And being a little off-topic, I hate to continue -- but I stand by my core points -- even if the details might not be 100% accurate.

    Its clear to a religious person that the Gov't of Canada has taken a side on several religious battles recently. For another, see your Prime Ministers spoken disappointment on the Pope's unwillingness to apologize for their residential schools (that were trying to spread the gospel, but were clearly tainted by abusive practices).

    You seem not to notice the trend. Canada's religious communities do. And therein is the problem. The 'hard left' government truly believes it is defending basic human rights. And the religious community sees government intolerance of their rights.

    Rights for some groups are being favoured over religious rights. I think that's a mistake for Canada. And their California (Ontario) is certainly turning 'hard left', IMO

  23. #23

    Default

    Quote Originally Posted by Wesley Mouch View Post
    I suppose so. Towards adding value to the discussion at least I hope. Or maybe I'm just deluding myself too.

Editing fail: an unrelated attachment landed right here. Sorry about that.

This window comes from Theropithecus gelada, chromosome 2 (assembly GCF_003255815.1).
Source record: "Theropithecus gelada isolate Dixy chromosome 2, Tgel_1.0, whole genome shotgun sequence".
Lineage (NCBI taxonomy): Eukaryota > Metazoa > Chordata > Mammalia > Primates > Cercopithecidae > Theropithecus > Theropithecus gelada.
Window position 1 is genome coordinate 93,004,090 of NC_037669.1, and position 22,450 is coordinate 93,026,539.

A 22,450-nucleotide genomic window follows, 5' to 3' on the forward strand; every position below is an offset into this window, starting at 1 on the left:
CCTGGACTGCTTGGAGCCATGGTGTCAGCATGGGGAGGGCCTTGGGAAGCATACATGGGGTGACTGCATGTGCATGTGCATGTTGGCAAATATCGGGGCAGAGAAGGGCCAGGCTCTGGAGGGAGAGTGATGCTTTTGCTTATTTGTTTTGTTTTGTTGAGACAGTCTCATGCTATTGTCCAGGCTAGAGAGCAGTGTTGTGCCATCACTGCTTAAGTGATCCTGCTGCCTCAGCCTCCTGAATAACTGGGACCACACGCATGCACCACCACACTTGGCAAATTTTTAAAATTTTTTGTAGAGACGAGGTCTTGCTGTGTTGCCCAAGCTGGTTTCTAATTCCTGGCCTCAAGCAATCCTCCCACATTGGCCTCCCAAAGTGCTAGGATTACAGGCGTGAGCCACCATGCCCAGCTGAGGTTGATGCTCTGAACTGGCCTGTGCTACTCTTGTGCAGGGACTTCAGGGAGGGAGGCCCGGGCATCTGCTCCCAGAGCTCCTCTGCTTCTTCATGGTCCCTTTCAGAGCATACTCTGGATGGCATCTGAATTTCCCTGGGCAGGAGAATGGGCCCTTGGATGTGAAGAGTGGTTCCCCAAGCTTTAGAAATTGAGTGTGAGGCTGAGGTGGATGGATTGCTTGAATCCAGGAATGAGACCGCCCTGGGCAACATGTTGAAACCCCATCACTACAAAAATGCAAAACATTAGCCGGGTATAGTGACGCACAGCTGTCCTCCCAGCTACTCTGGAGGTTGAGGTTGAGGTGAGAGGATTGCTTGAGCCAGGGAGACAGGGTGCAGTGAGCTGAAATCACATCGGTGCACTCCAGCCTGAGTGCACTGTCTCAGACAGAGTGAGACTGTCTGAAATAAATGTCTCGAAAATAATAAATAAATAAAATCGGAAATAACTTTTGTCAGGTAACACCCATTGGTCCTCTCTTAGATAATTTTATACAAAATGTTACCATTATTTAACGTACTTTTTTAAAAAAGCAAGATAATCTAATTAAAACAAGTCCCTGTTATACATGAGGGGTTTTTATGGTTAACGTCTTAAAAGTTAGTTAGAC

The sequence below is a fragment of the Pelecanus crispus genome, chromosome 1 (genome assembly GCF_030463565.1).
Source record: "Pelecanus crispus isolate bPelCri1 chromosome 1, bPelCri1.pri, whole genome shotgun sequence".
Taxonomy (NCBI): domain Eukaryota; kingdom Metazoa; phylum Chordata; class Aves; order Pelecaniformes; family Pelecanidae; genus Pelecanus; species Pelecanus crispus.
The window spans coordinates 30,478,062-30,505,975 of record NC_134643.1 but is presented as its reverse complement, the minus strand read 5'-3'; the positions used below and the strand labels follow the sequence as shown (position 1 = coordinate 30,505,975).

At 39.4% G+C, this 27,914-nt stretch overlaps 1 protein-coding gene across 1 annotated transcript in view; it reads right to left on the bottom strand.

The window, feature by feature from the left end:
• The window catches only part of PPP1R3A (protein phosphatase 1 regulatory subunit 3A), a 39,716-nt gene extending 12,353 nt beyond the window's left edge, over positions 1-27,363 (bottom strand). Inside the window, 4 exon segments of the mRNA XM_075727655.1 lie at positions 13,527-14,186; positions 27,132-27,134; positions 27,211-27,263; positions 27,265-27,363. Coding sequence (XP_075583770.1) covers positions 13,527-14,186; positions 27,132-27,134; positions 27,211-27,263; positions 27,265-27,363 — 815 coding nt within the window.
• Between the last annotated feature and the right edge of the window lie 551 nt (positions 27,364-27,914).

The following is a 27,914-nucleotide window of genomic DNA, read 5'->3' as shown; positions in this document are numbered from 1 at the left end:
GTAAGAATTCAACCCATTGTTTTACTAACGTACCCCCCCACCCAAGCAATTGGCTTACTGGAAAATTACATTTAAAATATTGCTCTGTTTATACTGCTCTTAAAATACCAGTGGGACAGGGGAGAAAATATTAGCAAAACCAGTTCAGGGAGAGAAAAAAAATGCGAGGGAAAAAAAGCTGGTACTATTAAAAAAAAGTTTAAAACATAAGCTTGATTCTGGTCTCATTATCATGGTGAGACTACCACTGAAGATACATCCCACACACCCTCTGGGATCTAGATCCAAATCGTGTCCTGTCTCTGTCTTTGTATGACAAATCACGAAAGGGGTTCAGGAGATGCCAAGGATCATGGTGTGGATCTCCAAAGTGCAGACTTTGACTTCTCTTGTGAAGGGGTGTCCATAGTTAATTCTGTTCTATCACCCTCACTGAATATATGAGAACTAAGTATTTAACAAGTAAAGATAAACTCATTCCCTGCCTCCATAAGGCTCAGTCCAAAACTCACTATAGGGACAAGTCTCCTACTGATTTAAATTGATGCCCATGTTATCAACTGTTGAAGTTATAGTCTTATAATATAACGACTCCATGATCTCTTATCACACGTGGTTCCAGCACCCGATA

And being a little off-topic, I hate to continue -- but I stand by my core points -- even if the details might not be 100% accurate.

    Its clear to a religious person that the Gov't of Canada has taken a side on several religious battles recently. For another, see your Prime Ministers spoken disappointment on the Pope's unwillingness to apologize for their residential schools (that were trying to spread the gospel, but were clearly tainted by abusive practices).

    You seem not to notice the trend. Canada's religious communities do. And therein is the problem. The 'hard left' government truly believes it is defending basic human rights. And the religious community sees government intolerance of their rights.

    Rights for some groups are being favoured over religious rights. I think that's a mistake for Canada. And their California (Ontario) is certainly turning 'hard left', IMO
    Perhaps you might wish to know, on the subject of 'residential schools' that every single Christian Denomination in Canada which ran such schools formally apologized for its role in so doing, a long time ago.

    The United Church (methodist/presbyterian to you) apologized in 1998.

    The Anglican Church apologized in 1993.

    The Presbyterian Church apologized in 1994.

    The only denomination not to apologize is the Catholic Church who also operated more such schools than all the other denominations combined.

    The Government of Canada also formally apologized. That apology was delivered by Conservative Prime Minister Stephen Harper in 2008.

    The level of abuse involved in these schools, physical, sexual and psychological was extraordinary and shameful.